Addiction to painkillers hobbles more patients : ST. LOUIS — Nichole Marie Case unwittingly became dependent on opioid painkiller drugs. She's not alone. The National Institute on Drug Abuse estimated in 2008 that 1.85 million people in the United Stat Read More
October 25, 2010
Opioid safety is focus of $1 million-a-year educational initiative : Opioid safety is focus of $1 million-a-year educational initiative Industry-supported PainSAFE targets how physicians and patients can avoid abuses and misuses of pain treatments. A group that represents patients living with pai Read More
February 11, 2010
Select Medical-Legal Reviews of Unintentional Overdose Deaths
February 11, 2010
Comparison Of The Theoretical Cost Of Morphine And Prialt
November 18, 2009
To Help Healing, Doctors Pay More Attention to Pain. Morning Edition. National Public Radio.: The old notion that pain is somehow "good" for you should be put to rest for good, say health officials. They are increasingly recognizing that control of pain leads to more rapid recovery for hospitalized patients, and can even cut costs. Read More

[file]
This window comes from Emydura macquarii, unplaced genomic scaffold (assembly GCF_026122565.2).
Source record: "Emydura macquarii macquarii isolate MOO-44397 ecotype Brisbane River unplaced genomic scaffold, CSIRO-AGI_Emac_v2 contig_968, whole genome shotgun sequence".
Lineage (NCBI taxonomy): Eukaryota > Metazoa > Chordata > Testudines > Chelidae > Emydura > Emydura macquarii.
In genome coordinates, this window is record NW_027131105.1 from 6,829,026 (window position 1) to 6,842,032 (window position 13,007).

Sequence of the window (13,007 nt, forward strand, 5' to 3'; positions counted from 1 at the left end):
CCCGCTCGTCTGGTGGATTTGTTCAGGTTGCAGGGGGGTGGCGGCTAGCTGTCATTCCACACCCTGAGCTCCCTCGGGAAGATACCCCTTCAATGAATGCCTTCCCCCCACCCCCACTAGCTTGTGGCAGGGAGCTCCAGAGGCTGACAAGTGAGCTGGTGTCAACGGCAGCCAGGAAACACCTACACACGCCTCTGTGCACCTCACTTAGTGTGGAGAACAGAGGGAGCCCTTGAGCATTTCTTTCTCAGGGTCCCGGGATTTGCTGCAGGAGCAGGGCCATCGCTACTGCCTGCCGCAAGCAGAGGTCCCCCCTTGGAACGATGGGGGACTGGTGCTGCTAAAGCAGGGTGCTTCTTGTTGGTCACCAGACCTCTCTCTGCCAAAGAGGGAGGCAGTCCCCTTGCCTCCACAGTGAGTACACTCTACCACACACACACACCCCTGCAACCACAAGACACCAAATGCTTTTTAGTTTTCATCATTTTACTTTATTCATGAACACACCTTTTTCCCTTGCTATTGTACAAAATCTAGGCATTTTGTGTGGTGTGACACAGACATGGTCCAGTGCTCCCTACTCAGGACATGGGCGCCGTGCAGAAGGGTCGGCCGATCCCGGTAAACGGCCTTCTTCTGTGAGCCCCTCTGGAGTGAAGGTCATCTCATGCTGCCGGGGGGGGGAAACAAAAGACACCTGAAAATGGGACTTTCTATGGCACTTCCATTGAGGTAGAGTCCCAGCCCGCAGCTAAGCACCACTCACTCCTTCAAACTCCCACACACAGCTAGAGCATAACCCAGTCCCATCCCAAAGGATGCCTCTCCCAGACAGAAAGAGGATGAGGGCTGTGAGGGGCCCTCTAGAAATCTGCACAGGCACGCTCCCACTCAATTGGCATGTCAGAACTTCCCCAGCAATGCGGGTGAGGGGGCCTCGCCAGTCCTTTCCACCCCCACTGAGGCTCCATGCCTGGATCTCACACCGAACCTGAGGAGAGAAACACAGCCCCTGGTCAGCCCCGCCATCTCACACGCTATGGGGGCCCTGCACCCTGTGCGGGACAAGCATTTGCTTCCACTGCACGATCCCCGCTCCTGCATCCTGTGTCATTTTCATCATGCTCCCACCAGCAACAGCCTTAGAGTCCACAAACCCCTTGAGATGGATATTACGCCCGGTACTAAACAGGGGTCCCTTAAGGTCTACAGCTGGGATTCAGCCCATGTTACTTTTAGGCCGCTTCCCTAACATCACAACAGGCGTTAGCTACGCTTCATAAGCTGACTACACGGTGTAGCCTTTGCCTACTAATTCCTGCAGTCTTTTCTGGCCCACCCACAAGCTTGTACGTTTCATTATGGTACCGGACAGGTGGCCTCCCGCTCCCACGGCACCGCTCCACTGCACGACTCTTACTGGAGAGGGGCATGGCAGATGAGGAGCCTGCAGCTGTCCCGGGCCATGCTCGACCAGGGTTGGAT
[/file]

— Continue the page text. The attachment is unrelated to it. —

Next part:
November 28, 2006
National Expert from Utah Spearheads Educational Campaign: FDA Issues Methadone Warning: Providing Safe Access to Pain Medications. SALT LAKE CITY, Utah – November 28, 2006 – The Food and Drug Administration issued a warning yesterday to healthcare profe Read More
October 24, 2006
Prescription Medication Deaths Are On The Rise: Six Steps You Should Know: National Expert Calls for "Zero Unintentional Deaths" with Brigham City Physicians SALT LAKE CITY, Utah – National pain medicine expert Dr. Lynn R. Webster will present his education campaign entitled Read More
October 18, 2006
Local Pain Medicine Specialist Calls for Zero Unintentional Deaths: National Education Campaign Comes to Brigham City Community Physicians. SALT LAKE CITY, Utah – October 18, 2006 – Dr. Lynn R. Webster, President of the Utah Academy of Pain Medicine and Medical Directo Read More